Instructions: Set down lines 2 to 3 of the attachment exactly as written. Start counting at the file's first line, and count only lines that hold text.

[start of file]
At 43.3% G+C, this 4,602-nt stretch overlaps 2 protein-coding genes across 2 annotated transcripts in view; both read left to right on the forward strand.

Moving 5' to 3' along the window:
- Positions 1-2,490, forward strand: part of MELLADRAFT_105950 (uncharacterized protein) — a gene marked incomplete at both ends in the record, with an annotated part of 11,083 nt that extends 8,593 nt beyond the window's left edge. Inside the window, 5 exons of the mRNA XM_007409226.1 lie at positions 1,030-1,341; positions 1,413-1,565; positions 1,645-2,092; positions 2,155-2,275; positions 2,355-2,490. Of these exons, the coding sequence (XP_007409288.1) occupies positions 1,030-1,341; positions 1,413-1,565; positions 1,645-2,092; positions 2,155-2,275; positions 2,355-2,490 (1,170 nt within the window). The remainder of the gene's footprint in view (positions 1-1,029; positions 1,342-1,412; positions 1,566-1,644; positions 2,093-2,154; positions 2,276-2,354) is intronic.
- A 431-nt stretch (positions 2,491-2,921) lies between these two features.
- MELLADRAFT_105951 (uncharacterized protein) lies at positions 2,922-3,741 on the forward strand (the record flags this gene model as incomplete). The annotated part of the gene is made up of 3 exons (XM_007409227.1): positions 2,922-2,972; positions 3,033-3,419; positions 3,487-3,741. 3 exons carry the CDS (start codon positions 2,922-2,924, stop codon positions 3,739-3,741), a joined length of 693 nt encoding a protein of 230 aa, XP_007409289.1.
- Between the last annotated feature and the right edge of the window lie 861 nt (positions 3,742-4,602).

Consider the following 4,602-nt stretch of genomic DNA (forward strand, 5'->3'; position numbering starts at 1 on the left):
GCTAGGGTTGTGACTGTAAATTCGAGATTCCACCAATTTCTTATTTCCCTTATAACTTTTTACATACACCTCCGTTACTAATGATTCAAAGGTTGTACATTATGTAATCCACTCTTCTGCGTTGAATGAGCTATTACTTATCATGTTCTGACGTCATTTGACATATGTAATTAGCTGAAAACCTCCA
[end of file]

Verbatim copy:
Moving 5' to 3' along the window:
- Positions 1-2,490, forward strand: part of MELLADRAFT_105950 (uncharacterized protein) — a gene marked incomplete at both ends in the record, with an annotated part of 11,083 nt that extends 8,593 nt beyond the window's left edge. Inside the window, 5 exons of the mRNA XM_007409226.1 lie at positions 1,030-1,341; positions 1,413-1,565; positions 1,645-2,092; positions 2,155-2,275; positions 2,355-2,490. Of these exons, the coding sequence (XP_007409288.1) occupies positions 1,030-1,341; positions 1,413-1,565; positions 1,645-2,092; positions 2,155-2,275; positions 2,355-2,490 (1,170 nt within the window). The remainder of the gene's footprint in view (positions 1-1,029; positions 1,342-1,412; positions 1,566-1,644; positions 2,093-2,154; positions 2,276-2,354) is intronic.